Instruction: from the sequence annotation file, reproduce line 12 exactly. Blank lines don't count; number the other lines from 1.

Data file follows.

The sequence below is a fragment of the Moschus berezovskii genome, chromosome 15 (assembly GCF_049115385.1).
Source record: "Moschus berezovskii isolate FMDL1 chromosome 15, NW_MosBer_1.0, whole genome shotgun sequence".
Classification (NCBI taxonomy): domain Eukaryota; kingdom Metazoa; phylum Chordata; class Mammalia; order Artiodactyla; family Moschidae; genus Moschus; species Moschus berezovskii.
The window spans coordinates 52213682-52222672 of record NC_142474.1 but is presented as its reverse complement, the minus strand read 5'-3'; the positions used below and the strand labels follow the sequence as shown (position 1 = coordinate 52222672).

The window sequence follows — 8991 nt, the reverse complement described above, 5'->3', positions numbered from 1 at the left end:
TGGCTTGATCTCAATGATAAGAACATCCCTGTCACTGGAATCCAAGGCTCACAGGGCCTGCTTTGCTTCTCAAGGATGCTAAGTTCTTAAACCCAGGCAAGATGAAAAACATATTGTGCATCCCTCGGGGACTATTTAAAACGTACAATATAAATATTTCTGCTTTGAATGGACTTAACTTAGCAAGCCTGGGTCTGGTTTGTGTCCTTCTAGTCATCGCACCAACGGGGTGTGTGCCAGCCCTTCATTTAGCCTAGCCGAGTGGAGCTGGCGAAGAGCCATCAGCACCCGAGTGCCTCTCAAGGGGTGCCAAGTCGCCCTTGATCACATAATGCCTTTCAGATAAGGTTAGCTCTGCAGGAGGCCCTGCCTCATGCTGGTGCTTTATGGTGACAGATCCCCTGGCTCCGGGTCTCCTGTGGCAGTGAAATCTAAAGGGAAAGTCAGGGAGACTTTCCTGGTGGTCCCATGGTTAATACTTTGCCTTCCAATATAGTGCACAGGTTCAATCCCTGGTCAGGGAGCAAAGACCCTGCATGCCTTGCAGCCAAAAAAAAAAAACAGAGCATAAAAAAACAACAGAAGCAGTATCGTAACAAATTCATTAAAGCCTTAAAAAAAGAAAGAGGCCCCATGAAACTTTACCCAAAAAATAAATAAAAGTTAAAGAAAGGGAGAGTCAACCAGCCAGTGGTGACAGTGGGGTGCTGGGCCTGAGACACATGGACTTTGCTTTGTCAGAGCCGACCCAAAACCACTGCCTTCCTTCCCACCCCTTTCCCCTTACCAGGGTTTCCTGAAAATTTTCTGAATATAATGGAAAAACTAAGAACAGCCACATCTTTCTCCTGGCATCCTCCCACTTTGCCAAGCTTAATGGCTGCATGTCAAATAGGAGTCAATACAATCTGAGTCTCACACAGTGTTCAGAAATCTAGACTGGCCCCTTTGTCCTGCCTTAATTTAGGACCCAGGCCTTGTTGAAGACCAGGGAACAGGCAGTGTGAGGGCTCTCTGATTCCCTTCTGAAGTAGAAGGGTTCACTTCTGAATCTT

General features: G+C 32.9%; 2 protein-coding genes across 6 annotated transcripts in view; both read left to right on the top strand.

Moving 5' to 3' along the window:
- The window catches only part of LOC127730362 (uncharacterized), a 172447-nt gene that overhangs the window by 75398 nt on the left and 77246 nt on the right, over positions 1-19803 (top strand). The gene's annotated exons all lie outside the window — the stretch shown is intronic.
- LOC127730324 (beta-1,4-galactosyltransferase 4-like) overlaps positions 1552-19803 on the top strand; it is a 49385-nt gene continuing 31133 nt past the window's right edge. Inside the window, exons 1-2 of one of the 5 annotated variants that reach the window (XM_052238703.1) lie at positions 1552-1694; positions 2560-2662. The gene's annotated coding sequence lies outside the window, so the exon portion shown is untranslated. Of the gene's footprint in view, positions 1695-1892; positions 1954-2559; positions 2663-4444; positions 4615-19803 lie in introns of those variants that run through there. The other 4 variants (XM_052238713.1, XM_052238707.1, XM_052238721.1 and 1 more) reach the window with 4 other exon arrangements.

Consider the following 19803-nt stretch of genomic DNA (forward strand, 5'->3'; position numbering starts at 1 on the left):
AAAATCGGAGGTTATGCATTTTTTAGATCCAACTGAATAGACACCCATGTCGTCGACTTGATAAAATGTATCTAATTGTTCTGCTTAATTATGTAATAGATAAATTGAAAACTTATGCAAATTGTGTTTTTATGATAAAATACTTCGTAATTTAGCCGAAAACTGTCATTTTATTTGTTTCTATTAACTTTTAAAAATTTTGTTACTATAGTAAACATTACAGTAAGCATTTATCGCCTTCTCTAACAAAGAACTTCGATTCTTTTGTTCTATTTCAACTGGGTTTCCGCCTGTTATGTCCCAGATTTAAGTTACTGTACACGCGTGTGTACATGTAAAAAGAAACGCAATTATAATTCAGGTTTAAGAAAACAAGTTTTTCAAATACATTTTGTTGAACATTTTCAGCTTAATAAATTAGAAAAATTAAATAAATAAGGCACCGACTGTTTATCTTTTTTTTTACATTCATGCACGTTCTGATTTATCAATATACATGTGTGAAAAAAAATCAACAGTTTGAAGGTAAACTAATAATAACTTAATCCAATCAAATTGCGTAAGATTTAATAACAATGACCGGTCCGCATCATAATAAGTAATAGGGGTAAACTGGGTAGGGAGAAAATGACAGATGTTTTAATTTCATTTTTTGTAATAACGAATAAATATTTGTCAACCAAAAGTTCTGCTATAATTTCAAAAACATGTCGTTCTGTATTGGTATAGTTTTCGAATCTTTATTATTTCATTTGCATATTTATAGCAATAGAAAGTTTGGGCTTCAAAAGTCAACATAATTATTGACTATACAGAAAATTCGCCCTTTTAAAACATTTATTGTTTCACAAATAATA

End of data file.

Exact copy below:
AAAATCGGAGGTTATGCATTTTTTAGATCCAACTGAATAGACACCCATGTCGTCGACTTGATAAAATGTATCTAATTGTTCTGCTTAATTATGTAATAGATAAATTGAAAACTTATGCAAATTGTGTTTTTATGATAAAATACTTCGTAATTTAGCCGAAAACTGTCATTTTATTTGTTTCTATTAACTTTTAAAAATTTTGTTACTATAGTAAACATTACAGTAAGCATTTATCGCCTTCTCTAACAAAGAACTTCGATTCTTTTGTTCTATTTCAACTGGGTTTCCGCCTGTTATGTCCCAGATTTAAGTTACTGTACACGCGTGTGTACATGTAAAAAGAAACGCAATTATAATTCAGGTTTAAGAAAACAAGTTTTTCAAATACATTTTGTTGAACATTTTCAGCTTAATAAATTAGAAAAATTAAATAAATAAGGCACCGACTGTTTATCTTTTTTTTTACATTCATGCACGTTCTGATTTATCAATATACATGTGTGAAAAAAAATCAACAGTTTGAAGGTAAACTAATAATAACTTAATCCAATCAAATTGCGTAAGATTTAATAACAATGACCGGTCCGCATCATAATAAGTAATAGGGGTAAACTGGGTAGGGAGAAAATGACAGATGTTTTAATTTCATTTTTTGTAATAACGAATAAATATTTGTCAACCAAAAGTTCTGCTATAATTTCAAAAACATGTCGTTCTGTATTGGTATAGTTTTCGAATCTTTATTATTTCATTTGCATATTTATAGCAATAGAAAGTTTGGGCTTCAAAAGTCAACATAATTATTGACTATACAGAAAATTCGCCCTTTTAAAACATTTATTGTTTCACAAATAATA